AP Biology is a college-level course for students who have a serious interest in biology, who have the ability to learn challenging material on their own, and who wish to take the AP exam. Topics include: biochemistry, cells and cell division, genetics, DNA replication, protein synthesis, evolution, ecology, and plant and animal physiology. Emphasis is on biological statistics, data analysis, and experimental design as we practice AP-style questions and prepare for the exam in May. Workload and expectations in and out of class are comparable to a college course. AP Biology students are required to take the AP Biology exam in May. Prerequisites: Biology with a B (or higher), Chemistry with a B+ (or higher), and department approval. Corequisites: Must be currently taking 3 blocks of physics, if have not already done so.
3-block course; Open to grades 10, 11, and 12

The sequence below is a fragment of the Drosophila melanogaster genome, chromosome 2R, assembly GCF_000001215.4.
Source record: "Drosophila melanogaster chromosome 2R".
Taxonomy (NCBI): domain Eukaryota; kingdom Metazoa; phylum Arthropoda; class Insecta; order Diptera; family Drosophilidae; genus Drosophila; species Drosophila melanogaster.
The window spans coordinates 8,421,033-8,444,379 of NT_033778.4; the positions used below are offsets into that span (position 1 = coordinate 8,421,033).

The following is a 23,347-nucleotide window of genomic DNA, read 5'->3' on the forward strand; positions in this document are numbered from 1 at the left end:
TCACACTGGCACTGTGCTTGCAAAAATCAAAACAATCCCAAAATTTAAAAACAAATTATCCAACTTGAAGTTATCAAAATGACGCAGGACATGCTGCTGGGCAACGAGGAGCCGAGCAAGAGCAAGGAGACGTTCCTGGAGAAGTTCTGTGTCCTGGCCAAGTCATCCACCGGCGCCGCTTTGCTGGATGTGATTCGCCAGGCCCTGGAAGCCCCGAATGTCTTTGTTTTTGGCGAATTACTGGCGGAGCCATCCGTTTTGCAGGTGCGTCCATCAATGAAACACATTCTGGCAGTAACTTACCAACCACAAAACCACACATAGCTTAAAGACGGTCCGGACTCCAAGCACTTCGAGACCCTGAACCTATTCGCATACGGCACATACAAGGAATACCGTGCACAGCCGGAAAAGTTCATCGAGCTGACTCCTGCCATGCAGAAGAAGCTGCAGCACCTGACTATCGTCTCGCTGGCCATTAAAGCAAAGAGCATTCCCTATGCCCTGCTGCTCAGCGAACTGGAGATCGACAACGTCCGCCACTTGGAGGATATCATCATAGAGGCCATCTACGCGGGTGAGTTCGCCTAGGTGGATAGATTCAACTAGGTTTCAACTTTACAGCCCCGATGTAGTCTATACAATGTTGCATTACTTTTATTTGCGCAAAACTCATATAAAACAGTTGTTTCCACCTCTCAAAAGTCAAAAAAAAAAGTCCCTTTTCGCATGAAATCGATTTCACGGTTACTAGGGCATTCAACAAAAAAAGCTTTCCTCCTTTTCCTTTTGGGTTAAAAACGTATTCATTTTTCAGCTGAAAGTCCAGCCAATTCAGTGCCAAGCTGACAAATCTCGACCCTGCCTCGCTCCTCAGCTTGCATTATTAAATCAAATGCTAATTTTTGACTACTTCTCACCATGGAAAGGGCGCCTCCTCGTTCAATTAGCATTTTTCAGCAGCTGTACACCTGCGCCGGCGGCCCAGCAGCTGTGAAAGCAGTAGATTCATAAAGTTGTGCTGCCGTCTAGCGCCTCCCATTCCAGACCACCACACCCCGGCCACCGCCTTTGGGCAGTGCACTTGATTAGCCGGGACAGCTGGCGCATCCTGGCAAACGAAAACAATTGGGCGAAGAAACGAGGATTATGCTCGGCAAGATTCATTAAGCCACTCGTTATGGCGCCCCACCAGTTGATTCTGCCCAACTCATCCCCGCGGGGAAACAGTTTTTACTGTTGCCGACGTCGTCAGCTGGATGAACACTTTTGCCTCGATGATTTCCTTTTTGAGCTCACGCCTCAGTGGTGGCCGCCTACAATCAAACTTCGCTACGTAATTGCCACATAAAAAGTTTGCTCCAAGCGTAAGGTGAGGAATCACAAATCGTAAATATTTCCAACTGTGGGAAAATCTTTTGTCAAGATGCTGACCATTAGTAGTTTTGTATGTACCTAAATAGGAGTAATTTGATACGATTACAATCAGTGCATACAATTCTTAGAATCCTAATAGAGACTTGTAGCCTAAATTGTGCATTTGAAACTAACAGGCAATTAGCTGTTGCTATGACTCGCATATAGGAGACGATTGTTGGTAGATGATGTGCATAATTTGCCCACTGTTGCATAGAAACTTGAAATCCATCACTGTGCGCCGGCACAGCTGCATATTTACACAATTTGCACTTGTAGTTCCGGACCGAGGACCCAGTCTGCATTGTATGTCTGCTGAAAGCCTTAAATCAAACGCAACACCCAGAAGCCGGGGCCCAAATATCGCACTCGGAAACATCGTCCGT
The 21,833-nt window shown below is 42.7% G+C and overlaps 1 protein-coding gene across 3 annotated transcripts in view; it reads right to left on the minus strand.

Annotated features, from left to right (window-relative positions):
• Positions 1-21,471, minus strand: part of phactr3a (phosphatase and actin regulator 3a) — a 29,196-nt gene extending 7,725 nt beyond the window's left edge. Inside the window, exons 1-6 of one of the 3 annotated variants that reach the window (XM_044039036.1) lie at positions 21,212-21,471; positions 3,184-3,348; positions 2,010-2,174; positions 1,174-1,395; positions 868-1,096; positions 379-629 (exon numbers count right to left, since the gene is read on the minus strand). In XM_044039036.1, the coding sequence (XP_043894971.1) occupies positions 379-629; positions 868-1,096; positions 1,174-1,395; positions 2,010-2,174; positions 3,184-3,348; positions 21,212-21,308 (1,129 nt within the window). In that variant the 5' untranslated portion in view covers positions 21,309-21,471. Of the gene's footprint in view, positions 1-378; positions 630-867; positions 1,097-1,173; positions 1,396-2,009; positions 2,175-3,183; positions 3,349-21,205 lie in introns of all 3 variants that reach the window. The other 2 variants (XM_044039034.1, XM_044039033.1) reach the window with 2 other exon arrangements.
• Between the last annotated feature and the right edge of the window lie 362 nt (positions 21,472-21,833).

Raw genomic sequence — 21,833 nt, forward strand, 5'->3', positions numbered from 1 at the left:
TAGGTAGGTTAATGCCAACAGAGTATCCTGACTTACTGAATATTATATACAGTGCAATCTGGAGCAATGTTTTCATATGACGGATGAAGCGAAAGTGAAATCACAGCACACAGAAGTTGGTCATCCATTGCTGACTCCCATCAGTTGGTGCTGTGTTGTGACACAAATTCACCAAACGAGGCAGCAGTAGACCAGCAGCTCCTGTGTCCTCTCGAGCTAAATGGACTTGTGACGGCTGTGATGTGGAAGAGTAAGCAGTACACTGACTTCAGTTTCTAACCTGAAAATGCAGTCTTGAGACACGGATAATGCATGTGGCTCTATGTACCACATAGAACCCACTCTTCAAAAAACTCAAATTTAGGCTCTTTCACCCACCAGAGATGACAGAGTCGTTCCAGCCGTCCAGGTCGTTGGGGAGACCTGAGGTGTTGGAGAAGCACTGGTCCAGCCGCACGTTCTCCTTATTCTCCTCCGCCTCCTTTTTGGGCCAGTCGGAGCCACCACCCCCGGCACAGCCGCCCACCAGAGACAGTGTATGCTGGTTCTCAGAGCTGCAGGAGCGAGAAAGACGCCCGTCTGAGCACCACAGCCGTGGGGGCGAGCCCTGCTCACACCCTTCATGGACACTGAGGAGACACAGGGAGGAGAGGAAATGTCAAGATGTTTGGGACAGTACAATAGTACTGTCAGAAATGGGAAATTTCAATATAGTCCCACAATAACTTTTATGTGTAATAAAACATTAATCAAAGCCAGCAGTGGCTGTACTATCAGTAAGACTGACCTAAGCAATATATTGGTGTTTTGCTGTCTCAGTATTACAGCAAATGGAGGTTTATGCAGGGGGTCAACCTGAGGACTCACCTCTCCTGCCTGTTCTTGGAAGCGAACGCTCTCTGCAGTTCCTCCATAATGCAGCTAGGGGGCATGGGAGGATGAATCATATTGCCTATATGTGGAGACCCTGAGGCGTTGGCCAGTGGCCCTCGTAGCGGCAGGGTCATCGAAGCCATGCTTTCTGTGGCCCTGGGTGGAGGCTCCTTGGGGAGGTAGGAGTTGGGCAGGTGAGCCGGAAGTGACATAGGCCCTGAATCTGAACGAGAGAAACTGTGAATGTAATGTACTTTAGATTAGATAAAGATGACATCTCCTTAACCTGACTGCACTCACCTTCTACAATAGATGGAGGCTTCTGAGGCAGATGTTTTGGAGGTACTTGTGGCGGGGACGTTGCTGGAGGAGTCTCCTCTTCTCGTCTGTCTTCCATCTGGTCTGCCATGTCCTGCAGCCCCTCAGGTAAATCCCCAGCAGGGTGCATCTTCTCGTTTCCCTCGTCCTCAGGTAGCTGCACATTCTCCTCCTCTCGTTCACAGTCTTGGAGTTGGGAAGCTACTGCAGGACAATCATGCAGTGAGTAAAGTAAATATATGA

This course is intended to familiarize students with the fundamental concepts of chemistry as a physical science and includes chemical investigation through experimentation. This course requires the student to work with abstract concepts and requires considerable mathematical problem-solving skill. Topics covered in this course include organization of the periodic table, development of atomic theory and atomic structure, chemical bonding, writing and naming chemical compounds, classifying, balancing, and predicting products for chemical reactions, calculations with chemical quantities, intermolecular forces, the behavior of solids, liquids, gases, and solutions, chemical kinetics, chemical equilibrium, acid-base chemistry, and electrochemistry. Prerequisites: Biology. Corequisites: Must be currently taking Advanced Algebra II (or higher).
CHEM I: Introduction to Chemistry - Topics will include atomic structure, elements, the periodic table and trends, bonding, molecular structures, kinetic theory, phases of matter, equilibrium, and writing and balancing reactions.